Of course, it all started in the small Cajun town of Arnaudville where Boutté grew up. His mother Ida was a renowned Cajun cook. Boutté watched her prepare everything from gumbo and fried chicken to fried calf’s brain and corn maque choux. He didn’t learn how to cook at her stove, but he learned how to appreciate good cooking. All of the recipes on Mulate’s menu find their roots in Ida Boutté’s kitchen.
Boutté’s own passion for preparing good food started with a job in a meat market in his late teens. Later, he honed his skills working with the Landry family at Don’s Restaurant in Morgan City and in Houston, ironically, as a manager. In an effort to put out the best product he could, Boutté learned every aspect of the business. He spent time in the kitchen creating his own dishes and learning how to dish out delicious authentic Cajun food night after night. Before long, he knew having his own restaurant was the only way he could make the decisions and give his customers the meals and the experience he had in mind.
What Boutté envisioned was an entire experience-beyond just food-based on the Cajun culture he loved. Like most Cajuns growing up in the 1950s, Boutté took his Cajun lifestyle for granted until he spent some time in another part of the world. In the late 1960s, he went into the Army and ended up near Frankfurt, Germany. It was there that Boutté developed an interest in art, something he shares with patrons to Mulate’s, where works of local artists cover the walls.
Boutté’s experience in Germany also introduced him to beer gardens, places where people of all ages came together to eat, drink and dance to traditional German music. Thousands of miles from home, Boutté immediately saw the connection to his own Cajun culture, where families gathered in their homes to enjoy good food and a unique musical tradition, both passed down from generation to generation. Enjoying the food, music and culture of the German people, Boutté began to think about creating a similar feeling back home, where the culture was just as fascinating and the food even better.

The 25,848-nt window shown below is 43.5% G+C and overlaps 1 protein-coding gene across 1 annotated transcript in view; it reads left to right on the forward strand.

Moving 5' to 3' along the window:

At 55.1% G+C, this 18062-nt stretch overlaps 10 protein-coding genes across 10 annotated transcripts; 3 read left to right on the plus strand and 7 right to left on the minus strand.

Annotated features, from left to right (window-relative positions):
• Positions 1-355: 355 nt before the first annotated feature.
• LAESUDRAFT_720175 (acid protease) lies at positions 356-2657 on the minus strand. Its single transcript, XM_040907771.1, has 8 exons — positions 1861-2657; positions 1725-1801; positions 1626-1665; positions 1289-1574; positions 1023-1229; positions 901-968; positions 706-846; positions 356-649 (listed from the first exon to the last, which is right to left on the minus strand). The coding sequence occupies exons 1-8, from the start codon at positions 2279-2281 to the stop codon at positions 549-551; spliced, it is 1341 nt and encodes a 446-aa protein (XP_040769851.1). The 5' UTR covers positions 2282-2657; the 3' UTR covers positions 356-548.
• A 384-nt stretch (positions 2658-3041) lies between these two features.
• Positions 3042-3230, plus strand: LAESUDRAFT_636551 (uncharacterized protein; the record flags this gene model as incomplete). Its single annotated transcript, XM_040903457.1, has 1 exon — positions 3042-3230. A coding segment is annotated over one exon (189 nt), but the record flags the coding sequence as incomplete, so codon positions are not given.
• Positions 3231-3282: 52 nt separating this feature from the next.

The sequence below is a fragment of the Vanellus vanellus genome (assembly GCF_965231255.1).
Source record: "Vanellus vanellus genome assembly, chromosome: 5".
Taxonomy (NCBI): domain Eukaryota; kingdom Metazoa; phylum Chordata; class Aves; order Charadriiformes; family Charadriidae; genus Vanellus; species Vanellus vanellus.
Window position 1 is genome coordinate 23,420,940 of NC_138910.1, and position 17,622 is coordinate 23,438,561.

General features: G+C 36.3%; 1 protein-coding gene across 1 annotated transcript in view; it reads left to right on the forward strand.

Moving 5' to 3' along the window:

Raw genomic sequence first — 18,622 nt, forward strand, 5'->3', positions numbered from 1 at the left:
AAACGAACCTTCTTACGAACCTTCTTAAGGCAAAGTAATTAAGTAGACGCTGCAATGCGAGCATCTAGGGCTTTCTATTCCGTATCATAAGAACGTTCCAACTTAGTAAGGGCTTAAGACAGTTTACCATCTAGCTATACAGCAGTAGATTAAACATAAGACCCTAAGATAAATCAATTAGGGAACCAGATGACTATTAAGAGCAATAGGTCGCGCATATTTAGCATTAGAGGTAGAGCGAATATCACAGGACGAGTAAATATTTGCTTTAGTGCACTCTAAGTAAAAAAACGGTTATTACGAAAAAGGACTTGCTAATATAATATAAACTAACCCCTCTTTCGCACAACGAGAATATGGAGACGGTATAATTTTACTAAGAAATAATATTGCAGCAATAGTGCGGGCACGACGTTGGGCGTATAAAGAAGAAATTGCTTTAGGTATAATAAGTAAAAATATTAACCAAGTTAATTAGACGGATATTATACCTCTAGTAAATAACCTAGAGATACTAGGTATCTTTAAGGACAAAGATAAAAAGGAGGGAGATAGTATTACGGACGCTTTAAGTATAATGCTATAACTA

After a few years in the restaurant business, Boutté was ready to make his vision come to life. In 1980, he opened Mulate’s in a small, nondescript building in Breaux Bridge, not far from his hometown. His staff consisted of one cook, two waitresses and himself-more than enough to serve the two customers who came through the door the first day. The first month netted three thousand dollars in gross sales, but Boutté knew word would spread. He stuck to his goal of serving authentic Cajun food with consistent quality.
Mulate’s survived and grew, and after several months Boutté began looking for ways to feature Cajun music in the restaurant. He booked local musician Zachary Richard, and on the first evening Richard played, Boutté knew this was it-the food, the music and the atmosphere he wanted for Mulate’s. Only one thing was missing-the customers. That first night, no one came, but Boutté signed Richard up for another night the following week. Eventually, people did come and Mulate’s became known for its Cajun music.
Featuring Cajun musicians at Mulate’s not only helped launch a revival of Cajun music. It helped to bring the Cajun culture into the international spotlight. Boutté turned to musicians like Richard and Michael Doucet, who played traditional Cajun music, and to old-timers such as Hector Duhon and Octa Clark. He opened up a space in front of the bandstand and welcomed people to dance. Soon the nights that Mulate’s offered live music were the restaurant’s hottest nights. He gradually added more musicians until the restaurant had live music seven nights a week. Even in its first few years, Mulate’s attracted people from around the world as well as locals. Visitors and travel writers spread the word about how much fun they had at the little restaurant. With the World’s Fair planned for New Orleans in 1984, Boutté saw an opportunity to spread the word even further. He began planning a year in advance, contacting tour bus operators and bringing them to Mulate’s for a taste of what he could provide their customers. In no time more than a hundred busses signed up. When the World’s Fair came around, not only the tour busses, but dozens of other visitors who had read about Mulate’s in newspapers and magazines made the trip to Cajun Country to experience it for themselves.